“One of the largest batholiths in the US”
Enchanted Rock State Natural Area consists of 1,643.5 acres on Big Sandy Creek, north of Fredericksburg, on the border between Gillespie and Llano counties. It was acquired by warranty deed in 1978 by the Nature Conservancy of Texas, Inc., from the Moss family. The state acquired it in 1984, added facilities, and re-opened the park in March 1984, but humans have visited here for over 11,000 years. Enchanted Rock was designated a National Natural Landmark in 1970 and was placed on the National Register of Historic Places in 1984. The Rock is a huge, pink granite exfoliation dome, that rises 425 feet above ground, 1,825 feet above sea level, and covers 640 acres. It is one of the largest batholiths (underground rock formation uncovered by erosion) in the United States. Tonkawa Indians believed ghost fires flickered at the top, and they heard weird creaking and groaning, which geologists now say resulted from the rock's heating by day and contracting in the cool night. A conquistador captured by the Tonkawa described how he escaped by losing himself in the rock area, giving rise to an Indian legend of a "pale man swallowed by a rock and reborn as one of their own." The Indians believed he wove enchantments on the area, but he explained that the rock wove the spells. "When I was swallowed by the rock, I joined the many spirits who enchant this place." The first well-documented explorations of this area did not begin until 1723, when the Spanish intensified their efforts to colonize Texas. During the mid-1700s, the Spaniards made several trips to the north and northwest of San Antonio, establishing a mission and presidio on the San Saba River and carrying out limited mining on Honey Creek near the Llano River.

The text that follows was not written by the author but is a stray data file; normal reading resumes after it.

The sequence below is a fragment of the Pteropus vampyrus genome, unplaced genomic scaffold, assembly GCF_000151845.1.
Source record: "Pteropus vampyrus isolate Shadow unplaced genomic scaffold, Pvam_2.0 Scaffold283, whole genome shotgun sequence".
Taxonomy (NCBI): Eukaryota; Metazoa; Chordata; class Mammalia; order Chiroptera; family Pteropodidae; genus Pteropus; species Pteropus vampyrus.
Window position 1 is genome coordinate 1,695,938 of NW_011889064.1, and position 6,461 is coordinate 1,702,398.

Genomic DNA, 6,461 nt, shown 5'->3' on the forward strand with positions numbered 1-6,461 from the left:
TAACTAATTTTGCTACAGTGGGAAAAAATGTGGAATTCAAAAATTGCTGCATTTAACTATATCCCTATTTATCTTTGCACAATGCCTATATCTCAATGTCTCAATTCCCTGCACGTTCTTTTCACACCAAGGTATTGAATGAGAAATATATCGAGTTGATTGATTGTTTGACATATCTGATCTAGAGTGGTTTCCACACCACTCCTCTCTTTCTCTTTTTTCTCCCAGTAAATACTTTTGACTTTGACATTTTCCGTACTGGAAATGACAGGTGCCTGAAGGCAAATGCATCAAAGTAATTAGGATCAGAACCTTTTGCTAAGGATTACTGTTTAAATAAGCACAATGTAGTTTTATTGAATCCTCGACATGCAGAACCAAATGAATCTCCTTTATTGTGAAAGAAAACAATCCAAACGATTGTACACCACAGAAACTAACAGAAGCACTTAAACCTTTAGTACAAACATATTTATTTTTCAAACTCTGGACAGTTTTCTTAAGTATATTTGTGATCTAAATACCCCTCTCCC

Great place for a getaway. My first time was with a youth group, last trip was with my friends. I went primitive camping and it was such a challenge but the trails were nice :) There are so many kinds and its one of the Texas treasures not many people know about. I highly recommend this place but be sure to prepare yourself for the heat and pack your essential needs. This location is a bit far out from any town, so always be prepared! :)
Are you into mountain/cliff climbing and you are close to Fredericksburg ?
Then do not miss out the opportunity to climb the enormous pink rock dome that is located above a small stream in Enchanted Rock State Park.
This rock rises about 325 feet above the ground and is suitable for both amateur (including children above 10) and professional climbers, depending on which side of it you will decide to climb. My advise is to visit this beautiful place during spring or autumn, because we did the mistake to get there in mid June and the temperatures at that period can get very high. The most important thing to have with you, except all the necessary equipment for climbing, is plenty of water. You cannot even imagine how thirsty you can get almost from the mid of your climbing.